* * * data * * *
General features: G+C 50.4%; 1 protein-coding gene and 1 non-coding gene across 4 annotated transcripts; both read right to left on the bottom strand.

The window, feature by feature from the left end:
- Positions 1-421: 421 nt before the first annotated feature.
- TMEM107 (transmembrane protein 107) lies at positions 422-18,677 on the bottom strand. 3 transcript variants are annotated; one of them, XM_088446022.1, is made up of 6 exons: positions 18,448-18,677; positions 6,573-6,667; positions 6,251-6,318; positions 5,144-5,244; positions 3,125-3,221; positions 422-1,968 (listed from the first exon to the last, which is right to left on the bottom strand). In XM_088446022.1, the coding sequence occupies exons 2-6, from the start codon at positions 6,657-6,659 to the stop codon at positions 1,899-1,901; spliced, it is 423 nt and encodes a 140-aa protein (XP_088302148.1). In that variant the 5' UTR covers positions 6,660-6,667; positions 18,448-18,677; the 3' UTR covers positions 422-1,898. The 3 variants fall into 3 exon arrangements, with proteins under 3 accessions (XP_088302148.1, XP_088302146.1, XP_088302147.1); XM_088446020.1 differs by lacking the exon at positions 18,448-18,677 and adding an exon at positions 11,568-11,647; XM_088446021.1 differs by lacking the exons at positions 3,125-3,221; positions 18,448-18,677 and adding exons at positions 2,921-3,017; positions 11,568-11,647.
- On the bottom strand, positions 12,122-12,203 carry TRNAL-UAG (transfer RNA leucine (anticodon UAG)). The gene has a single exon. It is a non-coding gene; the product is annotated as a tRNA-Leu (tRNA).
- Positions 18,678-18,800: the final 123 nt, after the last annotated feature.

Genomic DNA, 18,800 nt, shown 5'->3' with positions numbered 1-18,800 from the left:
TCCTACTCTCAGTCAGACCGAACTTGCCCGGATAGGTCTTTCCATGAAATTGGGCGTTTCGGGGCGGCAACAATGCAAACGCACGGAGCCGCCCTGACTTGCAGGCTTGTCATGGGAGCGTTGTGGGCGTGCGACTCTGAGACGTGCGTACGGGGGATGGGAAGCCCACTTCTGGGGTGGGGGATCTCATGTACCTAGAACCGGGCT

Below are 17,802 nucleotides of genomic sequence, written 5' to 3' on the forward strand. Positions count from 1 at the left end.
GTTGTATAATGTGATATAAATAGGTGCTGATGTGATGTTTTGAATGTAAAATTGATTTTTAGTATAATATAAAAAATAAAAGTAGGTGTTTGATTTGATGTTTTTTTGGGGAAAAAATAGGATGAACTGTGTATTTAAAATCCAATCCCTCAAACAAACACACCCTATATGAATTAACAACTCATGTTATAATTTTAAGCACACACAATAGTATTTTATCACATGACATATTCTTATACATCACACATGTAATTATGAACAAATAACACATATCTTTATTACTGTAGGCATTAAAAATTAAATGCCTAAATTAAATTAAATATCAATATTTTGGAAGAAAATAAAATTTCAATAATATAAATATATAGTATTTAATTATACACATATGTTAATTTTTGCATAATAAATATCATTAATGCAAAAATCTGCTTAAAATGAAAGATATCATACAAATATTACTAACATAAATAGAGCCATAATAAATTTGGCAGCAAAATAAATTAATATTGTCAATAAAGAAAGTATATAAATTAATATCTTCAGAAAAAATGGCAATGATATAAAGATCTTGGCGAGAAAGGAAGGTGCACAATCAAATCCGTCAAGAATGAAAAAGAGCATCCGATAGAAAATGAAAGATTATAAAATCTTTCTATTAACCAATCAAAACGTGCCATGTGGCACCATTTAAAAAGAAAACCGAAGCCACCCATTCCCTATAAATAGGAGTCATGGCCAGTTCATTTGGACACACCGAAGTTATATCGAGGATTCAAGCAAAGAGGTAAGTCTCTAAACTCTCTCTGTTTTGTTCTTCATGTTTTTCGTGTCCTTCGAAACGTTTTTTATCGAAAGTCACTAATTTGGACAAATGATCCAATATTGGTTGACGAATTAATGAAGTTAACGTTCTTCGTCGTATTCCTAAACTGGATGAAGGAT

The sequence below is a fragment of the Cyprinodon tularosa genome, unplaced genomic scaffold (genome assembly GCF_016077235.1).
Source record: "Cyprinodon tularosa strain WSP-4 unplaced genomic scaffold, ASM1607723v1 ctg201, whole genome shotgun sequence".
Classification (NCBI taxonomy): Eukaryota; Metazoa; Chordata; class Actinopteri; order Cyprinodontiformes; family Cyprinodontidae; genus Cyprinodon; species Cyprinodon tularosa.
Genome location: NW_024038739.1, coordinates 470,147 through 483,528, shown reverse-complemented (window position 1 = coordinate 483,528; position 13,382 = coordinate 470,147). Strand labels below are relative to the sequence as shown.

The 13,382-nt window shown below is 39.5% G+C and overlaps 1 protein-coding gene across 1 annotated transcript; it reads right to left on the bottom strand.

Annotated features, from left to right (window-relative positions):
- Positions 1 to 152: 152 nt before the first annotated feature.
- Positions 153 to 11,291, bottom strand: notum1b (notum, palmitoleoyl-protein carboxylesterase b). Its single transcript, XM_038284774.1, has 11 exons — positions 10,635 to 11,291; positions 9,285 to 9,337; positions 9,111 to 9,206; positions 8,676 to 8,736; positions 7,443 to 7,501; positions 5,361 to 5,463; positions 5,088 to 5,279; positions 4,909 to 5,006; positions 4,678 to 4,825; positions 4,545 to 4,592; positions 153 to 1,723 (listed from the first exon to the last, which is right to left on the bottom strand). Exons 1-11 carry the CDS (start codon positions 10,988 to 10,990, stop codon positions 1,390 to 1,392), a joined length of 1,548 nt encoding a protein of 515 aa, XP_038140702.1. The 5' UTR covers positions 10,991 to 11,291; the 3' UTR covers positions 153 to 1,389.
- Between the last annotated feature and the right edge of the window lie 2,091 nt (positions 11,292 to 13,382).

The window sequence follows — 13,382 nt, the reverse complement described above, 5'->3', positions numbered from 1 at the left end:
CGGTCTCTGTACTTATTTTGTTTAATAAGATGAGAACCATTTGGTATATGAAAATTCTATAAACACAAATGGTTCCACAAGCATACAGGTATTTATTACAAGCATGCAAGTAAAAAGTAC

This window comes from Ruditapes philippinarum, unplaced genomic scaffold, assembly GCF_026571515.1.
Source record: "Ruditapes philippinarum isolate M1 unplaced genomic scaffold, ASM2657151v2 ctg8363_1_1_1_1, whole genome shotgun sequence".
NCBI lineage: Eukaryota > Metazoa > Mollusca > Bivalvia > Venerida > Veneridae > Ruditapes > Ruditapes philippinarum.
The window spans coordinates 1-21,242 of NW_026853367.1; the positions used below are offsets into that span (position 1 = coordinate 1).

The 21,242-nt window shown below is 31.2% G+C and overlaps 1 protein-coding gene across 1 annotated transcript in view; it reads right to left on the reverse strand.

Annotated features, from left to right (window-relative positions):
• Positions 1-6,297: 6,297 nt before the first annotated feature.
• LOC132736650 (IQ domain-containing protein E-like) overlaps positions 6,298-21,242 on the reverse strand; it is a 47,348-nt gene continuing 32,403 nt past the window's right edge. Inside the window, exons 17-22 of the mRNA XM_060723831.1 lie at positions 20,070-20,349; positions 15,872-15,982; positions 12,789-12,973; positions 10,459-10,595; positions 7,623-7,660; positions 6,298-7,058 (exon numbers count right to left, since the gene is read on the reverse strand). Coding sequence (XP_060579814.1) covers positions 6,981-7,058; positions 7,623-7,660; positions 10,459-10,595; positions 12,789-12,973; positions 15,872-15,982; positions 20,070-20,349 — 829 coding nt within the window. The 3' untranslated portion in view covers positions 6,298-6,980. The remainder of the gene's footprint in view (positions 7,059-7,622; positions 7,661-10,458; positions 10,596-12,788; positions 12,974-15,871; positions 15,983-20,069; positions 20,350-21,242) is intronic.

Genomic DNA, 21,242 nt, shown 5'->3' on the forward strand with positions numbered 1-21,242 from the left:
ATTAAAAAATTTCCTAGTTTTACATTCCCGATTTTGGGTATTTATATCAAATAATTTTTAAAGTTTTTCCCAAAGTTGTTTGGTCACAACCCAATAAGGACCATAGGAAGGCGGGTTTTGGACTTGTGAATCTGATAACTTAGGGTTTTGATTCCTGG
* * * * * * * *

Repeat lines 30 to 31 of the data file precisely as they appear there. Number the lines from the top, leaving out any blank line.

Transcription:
Genomic DNA, 21,242 nt, shown 5'->3' on the forward strand with positions numbered 1-21,242 from the left:
ATTAAAAAATTTCCTAGTTTTACATTCCCGATTTTGGGTATTTATATCAAATAATTTTTAAAGTTTTTCCCAAAGTTGTTTGGTCACAACCCAATAAGGACCATAGGAAGGCGGGTTTTGGACTTGTGAATCTGATAACTTAGGGTTTTGATTCCTGG